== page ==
Nationalism and Marketing in China

Due of primacy of signs and symbols to the work of marketers, the complex intensity of Chinese nationalism is a factor that requires careful consideration. 

For local Chinese brands nationalism is a powerful tool that can be used both tactically and strategically. Local electronics brand Aigo provides a prime example.  The brand’s name for example is literally “love your country”. In one of their campaigns, Aigo uses Zhang Hanyu, the hero of Assembly, as their brand icon and ambassador.  Dressed in military attire and holding a digital camera Yuan tells consumers to “Due to the spirit of our race, you are continually stronger”. Aigo, which is also a successful exporter, adds to connection to the national pride with the brand’s high profile sponsorship of formula one circuit which is increasingly popular in China.

However for foreign brand the use of national symbols is less simplistic. Striking a patriotic chord may help you connect with customers in China, but offending national pride is a surefire way to lose them. 

Back in 2004 advertising for Toyota Prado Land Cruisers fuelled widespread anger amongst Chinese consumers. One print ad in the campaign featured stone lions, a dynastic symbol widely used in China. In recognition of Prado’s performance excellence, animated versions of stone lions were depicted as bowing to the vehicle. In another, a Prado was seen towing a Chinese-produced truck through boggy terrain. Both were widely seen as insulting to Chinese culture, with many locals accusing the Japanese brand deliberating attempting to undermine Chinese national achievement. In a similar example, Nike’s depiction of NBA player Lebron James defeating ancient Chinese character in animated “Chamber of Fear” scenario also drew an indignant response from Chinese consumers leading to the ads being removed.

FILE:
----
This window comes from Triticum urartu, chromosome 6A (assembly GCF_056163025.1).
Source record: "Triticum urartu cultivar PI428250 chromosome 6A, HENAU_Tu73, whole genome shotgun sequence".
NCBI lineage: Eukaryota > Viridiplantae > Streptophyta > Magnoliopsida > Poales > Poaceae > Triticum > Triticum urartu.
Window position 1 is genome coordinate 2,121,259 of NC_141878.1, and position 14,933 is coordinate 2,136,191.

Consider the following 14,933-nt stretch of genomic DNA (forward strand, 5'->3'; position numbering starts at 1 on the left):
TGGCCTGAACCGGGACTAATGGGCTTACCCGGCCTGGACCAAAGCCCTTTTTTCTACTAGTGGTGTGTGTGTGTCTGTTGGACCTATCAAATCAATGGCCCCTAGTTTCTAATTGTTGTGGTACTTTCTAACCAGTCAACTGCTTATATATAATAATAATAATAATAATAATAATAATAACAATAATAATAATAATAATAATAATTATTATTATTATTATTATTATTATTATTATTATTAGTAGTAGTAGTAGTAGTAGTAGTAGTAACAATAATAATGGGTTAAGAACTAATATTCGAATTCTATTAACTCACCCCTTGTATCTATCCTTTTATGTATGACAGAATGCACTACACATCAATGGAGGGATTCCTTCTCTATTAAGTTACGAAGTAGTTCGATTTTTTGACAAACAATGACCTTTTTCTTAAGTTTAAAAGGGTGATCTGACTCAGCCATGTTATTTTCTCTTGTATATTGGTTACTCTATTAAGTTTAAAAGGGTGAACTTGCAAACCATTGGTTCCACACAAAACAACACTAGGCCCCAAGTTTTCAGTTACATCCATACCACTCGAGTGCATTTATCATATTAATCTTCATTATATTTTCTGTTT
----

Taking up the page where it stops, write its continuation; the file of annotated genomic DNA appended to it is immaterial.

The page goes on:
In both cases marketers completely misjudged the nationalist reaction to their brand message. While nationalism offers the potential to arouse emotions and form connections with consumers, the cost of getting it wrong is potentially devastating. As national sentiment is increasingly expressed online, it becomes less predictable. For example, paralypium Jin Jing who has initially held up as a hero for protecting the Olympic torch in Paris, was later castigated online for suggestion that local shoppers should not boycott Carrefour.

In the current climate brands are quite constricted in their ability to address the groundswell in national pride. As a result campaigns of major brands such as McDonalds, Coca Cola and Pepsi are unusually simplistic. Using different campaigns, each brand aims to provide consumers with a forum to express their support and love for China rather than seeking to provide their own interpretation of what nationalism includes.The approach is safer but arguably is limited in uniqueness and marketing impact.

A surprising exemption to these recent trends has been the men’s edition of FHM. In its fourth anniversary issue the magazine ran a 32 photo spread of bikini clad models protecting the Olympic torch.The racy content could have struck the wrong chords but was well received, and widely distributed online, by both male and female consumers.

Chinese nationalism will remain a double edged sword of marketers, however the increasingly de-centered and use of online platforms for debates create more uncertainty about how nationalist sentiment can be leveraged effectively, and safely.